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How to Plant Wildflowers
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Years ago, the Hannigans found and bought the perfect land for their retirement dream-- 3 1/2 acres in one of America’s most scenic spots—Martha’s Vineyard Island off Cape Cod. When they first saw the land, it was a pristine wildflower meadow, and as the years went by, it seemed to be more and more beautiful. Then when the time finally came, and construction began, Karen writes, almost a full acre had to be disturbed for the buildings and a large septic field. She says it made the beautiful land look like “a war zone.” But not to be deterred, she decided to replant wildflowers from American Meadows and chose the species carefully, so they would recreate the natural look she had loved when she first saw the property. And today, just look at the results!
Thanks, Karen, for sending us your wonderful photos to share, along with all the details of this fantastic success with our seeds. Here is the whole story in her own words:
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10 years ago we bought a 3 acre meadow on the Island of Martha's Vineyard. It would be a place where we would retire and use as a base when our grown family gathers. Our plan was to build a main house and a guest house and do so in stages. With the natural meadow that we had to work with we were fortunate in that we did not have to clear trees or even plant wildflower seeds.
First, we built the guest house. Then came the garage and studio, Finally we added a pool and turned our garage into the main house. At this point, we needed to install a very large septic system and leaching field that would serve all three buildings. Unfortunately, it required digging up our natural meadow. In the end almost an acre of land was disturbed.
This is when I got on line and started researching how to replant my meadow. I was ever so fortunate to find American Meadows. I loved that you could by pure seed and not fillers or grasses that you find so often in the "mixed meadow seed" boxes offered at so many stores. I had tried those before in another area on my property and was very disappointed when huge areas of invasive grasses appeared as part of the mix.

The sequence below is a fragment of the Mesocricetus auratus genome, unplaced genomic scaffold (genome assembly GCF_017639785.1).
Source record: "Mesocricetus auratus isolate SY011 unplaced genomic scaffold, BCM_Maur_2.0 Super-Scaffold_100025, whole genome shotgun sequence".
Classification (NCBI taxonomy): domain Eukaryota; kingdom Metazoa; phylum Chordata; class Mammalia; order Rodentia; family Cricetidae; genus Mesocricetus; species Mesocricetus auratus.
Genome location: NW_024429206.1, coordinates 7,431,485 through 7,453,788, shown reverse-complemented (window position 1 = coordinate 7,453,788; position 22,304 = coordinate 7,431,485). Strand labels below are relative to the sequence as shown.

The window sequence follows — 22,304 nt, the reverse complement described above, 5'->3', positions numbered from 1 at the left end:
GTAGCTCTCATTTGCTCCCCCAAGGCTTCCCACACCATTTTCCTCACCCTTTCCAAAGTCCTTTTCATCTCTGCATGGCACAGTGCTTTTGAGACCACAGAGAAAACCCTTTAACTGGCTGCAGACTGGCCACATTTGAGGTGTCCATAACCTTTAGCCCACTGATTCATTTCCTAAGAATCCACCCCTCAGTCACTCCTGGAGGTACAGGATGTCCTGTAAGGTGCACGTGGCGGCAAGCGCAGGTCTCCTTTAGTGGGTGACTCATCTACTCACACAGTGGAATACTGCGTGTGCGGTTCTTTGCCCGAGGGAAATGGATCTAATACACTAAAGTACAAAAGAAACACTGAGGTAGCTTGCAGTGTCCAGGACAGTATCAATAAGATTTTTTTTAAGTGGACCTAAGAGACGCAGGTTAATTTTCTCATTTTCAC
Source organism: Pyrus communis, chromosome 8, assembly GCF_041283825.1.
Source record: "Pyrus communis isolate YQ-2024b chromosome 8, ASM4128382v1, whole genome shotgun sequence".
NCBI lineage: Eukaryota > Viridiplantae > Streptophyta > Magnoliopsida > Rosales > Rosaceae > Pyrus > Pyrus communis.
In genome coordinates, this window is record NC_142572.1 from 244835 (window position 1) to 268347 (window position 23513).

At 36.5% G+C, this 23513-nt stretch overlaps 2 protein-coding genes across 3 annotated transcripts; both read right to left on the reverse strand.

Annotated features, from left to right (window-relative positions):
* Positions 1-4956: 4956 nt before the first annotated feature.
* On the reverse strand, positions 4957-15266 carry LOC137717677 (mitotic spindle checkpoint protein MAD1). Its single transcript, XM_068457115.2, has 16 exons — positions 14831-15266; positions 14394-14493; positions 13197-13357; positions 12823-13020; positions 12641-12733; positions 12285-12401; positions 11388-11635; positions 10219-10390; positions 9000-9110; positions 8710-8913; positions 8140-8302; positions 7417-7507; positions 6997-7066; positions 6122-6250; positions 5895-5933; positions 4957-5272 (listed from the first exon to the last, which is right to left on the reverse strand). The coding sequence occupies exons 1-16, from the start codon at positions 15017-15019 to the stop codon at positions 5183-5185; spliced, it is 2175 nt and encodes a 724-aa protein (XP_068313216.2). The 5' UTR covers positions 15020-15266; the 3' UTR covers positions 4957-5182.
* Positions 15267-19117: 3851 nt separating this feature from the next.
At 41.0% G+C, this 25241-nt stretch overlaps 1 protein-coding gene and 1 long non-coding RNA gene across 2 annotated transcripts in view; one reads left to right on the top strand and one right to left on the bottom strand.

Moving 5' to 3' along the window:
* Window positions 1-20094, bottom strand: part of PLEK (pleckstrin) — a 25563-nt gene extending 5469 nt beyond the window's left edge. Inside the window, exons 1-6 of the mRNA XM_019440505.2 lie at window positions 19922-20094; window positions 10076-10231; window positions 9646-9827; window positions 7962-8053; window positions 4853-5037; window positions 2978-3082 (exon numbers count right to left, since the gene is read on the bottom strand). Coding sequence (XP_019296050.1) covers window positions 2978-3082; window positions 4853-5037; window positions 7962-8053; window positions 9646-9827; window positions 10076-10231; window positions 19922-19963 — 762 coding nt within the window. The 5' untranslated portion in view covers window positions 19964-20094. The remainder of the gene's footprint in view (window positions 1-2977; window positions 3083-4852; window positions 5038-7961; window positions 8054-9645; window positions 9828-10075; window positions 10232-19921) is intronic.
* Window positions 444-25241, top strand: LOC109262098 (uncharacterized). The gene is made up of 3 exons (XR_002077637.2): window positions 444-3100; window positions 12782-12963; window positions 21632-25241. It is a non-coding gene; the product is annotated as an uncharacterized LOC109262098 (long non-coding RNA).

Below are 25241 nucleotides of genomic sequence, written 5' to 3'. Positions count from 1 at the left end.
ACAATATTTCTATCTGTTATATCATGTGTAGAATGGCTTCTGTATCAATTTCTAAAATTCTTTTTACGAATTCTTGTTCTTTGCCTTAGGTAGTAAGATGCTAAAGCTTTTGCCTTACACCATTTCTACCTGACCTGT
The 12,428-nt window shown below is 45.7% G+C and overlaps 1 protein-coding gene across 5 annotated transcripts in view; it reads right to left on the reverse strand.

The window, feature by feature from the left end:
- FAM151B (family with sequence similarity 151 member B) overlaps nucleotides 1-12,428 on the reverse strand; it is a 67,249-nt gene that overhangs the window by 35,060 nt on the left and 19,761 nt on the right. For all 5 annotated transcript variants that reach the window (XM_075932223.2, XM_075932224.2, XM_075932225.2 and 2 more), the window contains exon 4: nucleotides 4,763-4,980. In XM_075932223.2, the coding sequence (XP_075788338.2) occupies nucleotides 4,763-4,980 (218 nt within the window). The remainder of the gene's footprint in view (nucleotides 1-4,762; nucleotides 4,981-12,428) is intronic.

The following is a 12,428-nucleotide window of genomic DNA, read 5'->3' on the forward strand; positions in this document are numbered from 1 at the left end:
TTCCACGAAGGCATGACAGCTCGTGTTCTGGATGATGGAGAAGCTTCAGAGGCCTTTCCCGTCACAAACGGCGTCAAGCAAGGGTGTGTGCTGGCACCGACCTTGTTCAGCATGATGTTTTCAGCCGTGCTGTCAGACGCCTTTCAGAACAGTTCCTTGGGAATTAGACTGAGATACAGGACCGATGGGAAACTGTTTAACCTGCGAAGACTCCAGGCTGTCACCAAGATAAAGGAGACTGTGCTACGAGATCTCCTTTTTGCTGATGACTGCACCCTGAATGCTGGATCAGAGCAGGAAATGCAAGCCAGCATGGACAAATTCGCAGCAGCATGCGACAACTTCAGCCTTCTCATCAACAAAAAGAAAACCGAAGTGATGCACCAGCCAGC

My meadow is about 3/4 of a mile from the ocean on the south side of Martha's Vineyard. It is a place that is always windy—the winds off the ocean blow constantly. And we’re also about 10 degrees colder than other places on the Island. Moreover, I tried to stay with wildflowers that are seen naturally across the Island.
After the septic was installed and the land graded back to its original contour, I hand seeded, throwing the seed in wide sweeps to make it look natural and not like it “snowed flowers.” I planted pure seed: Lupines, Oxeye daisies, Coreopsis and Black-eyed Susans. I also planted the North American mix because it had some annuals in the mix for my first summer’s color.
Needless to say my heart ached when the bulldozers worked their way into my meadow. For months our land looked like a war zone. We had two major buildings, a swimming pool and two driveways being installed. Winter set in early that year and for months we had dirt piles and trenches going in every direction all frozen in place. Finally spring thaw hit and work continued on the land part of our project. When the first seeds started to sprout I was very excited. When the color started, I knew all that work was going to pay off. Now this is the 2nd season and my ground is covered with thousands of tiny plants all waiting for their turn and time to bloom.
Thank You, American Meadows, for giving me my meadow back. It was beautiful before but it is magnificent now!……Karen Hannigan, Martha’s Vineyard, MA